Chutney music is a fast-paced genre similar to Calypso music that is popular in Trinidad and Tobago’s party scene. It combines traditional Indian and African instruments with modern electronic instruments. Female dancers in traditional outfits are usually choreographed for chutney music competitions. Some refer to this style of music as chutney-soca because of the strong influence of soca, a West Indian style of music, in Trinidad.
Only acoustic instruments were used in the original chutney music, including a harmonium, hand drums, and a steel rod struck with a horseshoe device to keep time. It provided a metallic beat that assisted a group in keeping their rhythm. The music’s lyrics included offensive references to gods before it became popular with the general public. Chutney music was commonly performed women in private.
Because previous music popular in Trinidad did not include acoustic instrumentation, Chutney is unique. In the 1980s and 1990s, the addition of keyboards and drum machines helped chutney music become a popular party style. In Hindi and English, modern lyrics combine religious, folk, and show tunes. Some musicologists believe that the inclusion of English words and popular dance beats appeals to a younger generation in Trinidad and Tobago who have grown up listening to Western music.
When the British took Indo-Caribbean people to work as servants in sugar cane fields, they brought their musical styles with them. In temples and fields, chutney music with religious lyrics could be heard. Suriname, a small South American country, released the first recorded version of chutney music in 1958. The religious songs on Randeo Chitoes’ album quickly became popular throughout the Caribbean.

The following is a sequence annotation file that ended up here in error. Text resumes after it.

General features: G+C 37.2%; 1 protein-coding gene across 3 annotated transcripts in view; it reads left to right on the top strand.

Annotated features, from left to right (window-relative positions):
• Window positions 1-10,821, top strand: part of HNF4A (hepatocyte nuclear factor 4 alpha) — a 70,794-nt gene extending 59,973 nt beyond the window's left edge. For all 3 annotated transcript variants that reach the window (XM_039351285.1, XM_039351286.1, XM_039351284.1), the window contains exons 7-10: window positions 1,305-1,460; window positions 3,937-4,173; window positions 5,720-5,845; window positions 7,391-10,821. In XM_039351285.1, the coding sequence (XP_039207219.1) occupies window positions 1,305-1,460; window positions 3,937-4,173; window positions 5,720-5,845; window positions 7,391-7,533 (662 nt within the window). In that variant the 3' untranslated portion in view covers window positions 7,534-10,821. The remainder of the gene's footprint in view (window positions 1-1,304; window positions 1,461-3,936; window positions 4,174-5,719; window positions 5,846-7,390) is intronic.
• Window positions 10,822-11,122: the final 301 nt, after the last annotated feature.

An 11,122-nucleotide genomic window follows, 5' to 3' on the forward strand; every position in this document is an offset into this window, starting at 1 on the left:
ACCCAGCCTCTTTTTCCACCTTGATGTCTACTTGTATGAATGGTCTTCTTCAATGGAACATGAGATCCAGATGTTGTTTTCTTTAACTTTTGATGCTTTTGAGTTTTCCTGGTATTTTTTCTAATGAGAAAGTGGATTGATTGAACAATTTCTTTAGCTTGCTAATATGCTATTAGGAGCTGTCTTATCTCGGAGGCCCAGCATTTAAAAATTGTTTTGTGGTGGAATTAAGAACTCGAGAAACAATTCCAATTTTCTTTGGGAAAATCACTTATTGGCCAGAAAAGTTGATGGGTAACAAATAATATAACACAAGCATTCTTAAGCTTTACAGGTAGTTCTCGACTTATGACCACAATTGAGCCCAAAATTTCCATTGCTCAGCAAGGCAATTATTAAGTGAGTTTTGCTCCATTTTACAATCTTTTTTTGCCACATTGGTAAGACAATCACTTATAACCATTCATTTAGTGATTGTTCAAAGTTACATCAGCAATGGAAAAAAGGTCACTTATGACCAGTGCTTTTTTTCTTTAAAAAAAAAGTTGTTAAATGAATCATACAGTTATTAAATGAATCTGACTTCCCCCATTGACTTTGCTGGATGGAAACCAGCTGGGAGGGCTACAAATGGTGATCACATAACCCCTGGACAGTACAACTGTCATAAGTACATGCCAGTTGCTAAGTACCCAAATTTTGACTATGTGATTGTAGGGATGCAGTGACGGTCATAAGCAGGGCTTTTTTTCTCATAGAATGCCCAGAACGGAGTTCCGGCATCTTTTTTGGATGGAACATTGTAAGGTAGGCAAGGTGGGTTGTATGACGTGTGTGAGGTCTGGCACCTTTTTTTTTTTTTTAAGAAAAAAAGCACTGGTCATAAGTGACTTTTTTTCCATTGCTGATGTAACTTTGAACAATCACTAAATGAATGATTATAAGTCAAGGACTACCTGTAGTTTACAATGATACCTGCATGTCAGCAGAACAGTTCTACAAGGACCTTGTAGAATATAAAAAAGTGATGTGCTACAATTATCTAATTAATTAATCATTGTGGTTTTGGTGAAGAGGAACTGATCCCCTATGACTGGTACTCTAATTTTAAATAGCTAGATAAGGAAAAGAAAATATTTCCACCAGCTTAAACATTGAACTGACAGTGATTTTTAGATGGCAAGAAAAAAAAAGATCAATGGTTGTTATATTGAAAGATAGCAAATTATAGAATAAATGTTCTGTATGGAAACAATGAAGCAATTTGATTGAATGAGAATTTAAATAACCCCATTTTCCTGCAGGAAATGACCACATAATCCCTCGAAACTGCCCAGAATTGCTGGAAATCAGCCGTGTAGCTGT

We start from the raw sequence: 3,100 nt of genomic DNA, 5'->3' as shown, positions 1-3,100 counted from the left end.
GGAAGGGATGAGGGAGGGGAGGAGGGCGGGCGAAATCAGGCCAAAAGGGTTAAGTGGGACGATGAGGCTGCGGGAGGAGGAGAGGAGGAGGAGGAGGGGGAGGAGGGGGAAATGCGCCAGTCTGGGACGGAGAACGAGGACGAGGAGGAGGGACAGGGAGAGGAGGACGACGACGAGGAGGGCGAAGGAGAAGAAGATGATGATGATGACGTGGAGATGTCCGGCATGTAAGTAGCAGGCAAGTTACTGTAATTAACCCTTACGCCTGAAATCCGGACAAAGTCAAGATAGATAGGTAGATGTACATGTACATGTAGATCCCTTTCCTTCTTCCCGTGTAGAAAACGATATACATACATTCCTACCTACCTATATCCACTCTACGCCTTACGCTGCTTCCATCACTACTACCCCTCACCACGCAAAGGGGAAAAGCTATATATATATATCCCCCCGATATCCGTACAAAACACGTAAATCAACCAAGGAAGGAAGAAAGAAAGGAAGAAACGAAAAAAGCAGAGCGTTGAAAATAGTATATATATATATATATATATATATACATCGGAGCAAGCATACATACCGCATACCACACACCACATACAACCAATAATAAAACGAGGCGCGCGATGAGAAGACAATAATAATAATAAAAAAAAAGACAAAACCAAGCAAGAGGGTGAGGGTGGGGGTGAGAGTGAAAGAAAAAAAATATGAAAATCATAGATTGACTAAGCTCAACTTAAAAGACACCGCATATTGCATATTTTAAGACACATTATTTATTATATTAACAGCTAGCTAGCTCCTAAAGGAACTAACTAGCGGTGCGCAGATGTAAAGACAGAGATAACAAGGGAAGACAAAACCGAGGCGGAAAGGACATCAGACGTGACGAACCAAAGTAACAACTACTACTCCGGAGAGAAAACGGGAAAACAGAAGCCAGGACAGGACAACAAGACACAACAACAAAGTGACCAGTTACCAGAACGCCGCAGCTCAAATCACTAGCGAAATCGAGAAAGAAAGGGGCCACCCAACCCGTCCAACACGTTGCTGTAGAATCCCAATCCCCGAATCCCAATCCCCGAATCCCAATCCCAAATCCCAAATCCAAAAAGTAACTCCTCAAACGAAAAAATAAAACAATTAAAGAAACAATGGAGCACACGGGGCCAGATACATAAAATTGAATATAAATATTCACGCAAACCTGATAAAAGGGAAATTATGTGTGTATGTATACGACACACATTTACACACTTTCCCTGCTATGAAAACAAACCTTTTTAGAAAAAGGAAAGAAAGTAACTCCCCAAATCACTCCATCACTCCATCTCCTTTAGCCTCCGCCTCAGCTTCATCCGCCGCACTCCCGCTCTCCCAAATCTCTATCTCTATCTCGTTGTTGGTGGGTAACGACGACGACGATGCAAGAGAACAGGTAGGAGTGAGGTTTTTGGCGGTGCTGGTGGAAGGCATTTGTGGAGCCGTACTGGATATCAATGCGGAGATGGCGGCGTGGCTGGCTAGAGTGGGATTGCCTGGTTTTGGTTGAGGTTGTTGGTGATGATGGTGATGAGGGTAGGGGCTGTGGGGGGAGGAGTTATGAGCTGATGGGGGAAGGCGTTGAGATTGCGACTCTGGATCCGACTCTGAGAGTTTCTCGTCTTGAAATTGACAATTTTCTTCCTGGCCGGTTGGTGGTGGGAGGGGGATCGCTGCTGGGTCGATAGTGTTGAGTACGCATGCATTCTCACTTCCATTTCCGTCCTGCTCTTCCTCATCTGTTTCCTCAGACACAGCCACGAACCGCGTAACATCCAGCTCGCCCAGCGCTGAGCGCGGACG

It wasn’t until 1968 that the first album a woman was released in this genre. Traditional wedding songs from the Eastern Caribbean region were included. Many East Indians were introduced to chutney music through this recording, which served as a reminder of their heritage.
The lyrics and musical styles of chutney competitions are influenced African, Indian, and Western cultures. Several categories, including chutney-soca and groovy soca, are judged at these competitions. The clarity of the lyrics and the way the voice blends with the harmonic instruments are judged in annual competitions.
Some competitions require original Guyanese songs. If the lyrics are in Hindi, they will be described in English, but they must not be offensive or defamatory. The rhythm and poetry of the lyrics, as well as the overall showmanship of the performers, are considered the judges. The use of clothing that aids in the telling of the story is encouraged. These musical competitions attract both men and women.